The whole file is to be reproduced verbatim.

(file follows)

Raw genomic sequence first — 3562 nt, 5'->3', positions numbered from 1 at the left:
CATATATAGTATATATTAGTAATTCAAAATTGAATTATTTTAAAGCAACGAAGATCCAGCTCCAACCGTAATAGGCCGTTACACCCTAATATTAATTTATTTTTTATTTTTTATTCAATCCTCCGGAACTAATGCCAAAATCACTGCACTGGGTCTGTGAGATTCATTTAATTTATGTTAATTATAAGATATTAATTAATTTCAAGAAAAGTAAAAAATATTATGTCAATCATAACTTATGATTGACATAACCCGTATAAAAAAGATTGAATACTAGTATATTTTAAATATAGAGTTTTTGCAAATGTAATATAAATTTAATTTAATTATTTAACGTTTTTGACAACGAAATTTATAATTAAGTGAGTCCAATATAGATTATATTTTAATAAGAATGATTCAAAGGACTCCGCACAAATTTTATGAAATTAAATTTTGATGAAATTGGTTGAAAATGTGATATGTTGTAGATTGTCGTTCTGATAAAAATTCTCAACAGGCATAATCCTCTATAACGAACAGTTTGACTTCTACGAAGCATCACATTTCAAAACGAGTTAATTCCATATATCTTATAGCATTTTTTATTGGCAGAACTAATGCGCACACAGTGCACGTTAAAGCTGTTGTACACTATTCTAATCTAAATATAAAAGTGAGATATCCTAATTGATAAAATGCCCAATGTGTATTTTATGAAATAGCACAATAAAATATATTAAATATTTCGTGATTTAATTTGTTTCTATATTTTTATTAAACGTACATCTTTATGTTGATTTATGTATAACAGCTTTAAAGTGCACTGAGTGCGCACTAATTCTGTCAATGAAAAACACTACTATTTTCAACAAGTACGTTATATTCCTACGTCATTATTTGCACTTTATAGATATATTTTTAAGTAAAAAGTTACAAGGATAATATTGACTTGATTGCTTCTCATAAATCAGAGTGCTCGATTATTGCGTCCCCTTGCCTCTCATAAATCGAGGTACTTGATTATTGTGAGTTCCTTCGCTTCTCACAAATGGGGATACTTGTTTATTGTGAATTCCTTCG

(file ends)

Raw genomic sequence first — 3562 nt, 5'->3', positions numbered from 1 at the left:
CATATATAGTATATATTAGTAATTCAAAATTGAATTATTTTAAAGCAACGAAGATCCAGCTCCAACCGTAATAGGCCGTTACACCCTAATATTAATTTATTTTTTATTTTTTATTCAATCCTCCGGAACTAATGCCAAAATCACTGCACTGGGTCTGTGAGATTCATTTAATTTATGTTAATTATAAGATATTAATTAATTTCAAGAAAAGTAAAAAATATTATGTCAATCATAACTTATGATTGACATAACCCGTATAAAAAAGATTGAATACTAGTATATTTTAAATATAGAGTTTTTGCAAATGTAATATAAATTTAATTTAATTATTTAACGTTTTTGACAACGAAATTTATAATTAAGTGAGTCCAATATAGATTATATTTTAATAAGAATGATTCAAAGGACTCCGCACAAATTTTATGAAATTAAATTTTGATGAAATTGGTTGAAAATGTGATATGTTGTAGATTGTCGTTCTGATAAAAATTCTCAACAGGCATAATCCTCTATAACGAACAGTTTGACTTCTACGAAGCATCACATTTCAAAACGAGTTAATTCCATATATCTTATAGCATTTTTTATTGGCAGAACTAATGCGCACACAGTGCACGTTAAAGCTGTTGTACACTATTCTAATCTAAATATAAAAGTGAGATATCCTAATTGATAAAATGCCCAATGTGTATTTTATGAAATAGCACAATAAAATATATTAAATATTTCGTGATTTAATTTGTTTCTATATTTTTATTAAACGTACATCTTTATGTTGATTTATGTATAACAGCTTTAAAGTGCACTGAGTGCGCACTAATTCTGTCAATGAAAAACACTACTATTTTCAACAAGTACGTTATATTCCTACGTCATTATTTGCACTTTATAGATATATTTTTAAGTAAAAAGTTACAAGGATAATATTGACTTGATTGCTTCTCATAAATCAGAGTGCTCGATTATTGCGTCCCCTTGCCTCTCATAAATCGAGGTACTTGATTATTGTGAGTTCCTTCGCTTCTCACAAATGGGGATACTTGTTTATTGTGAATTCCTTCG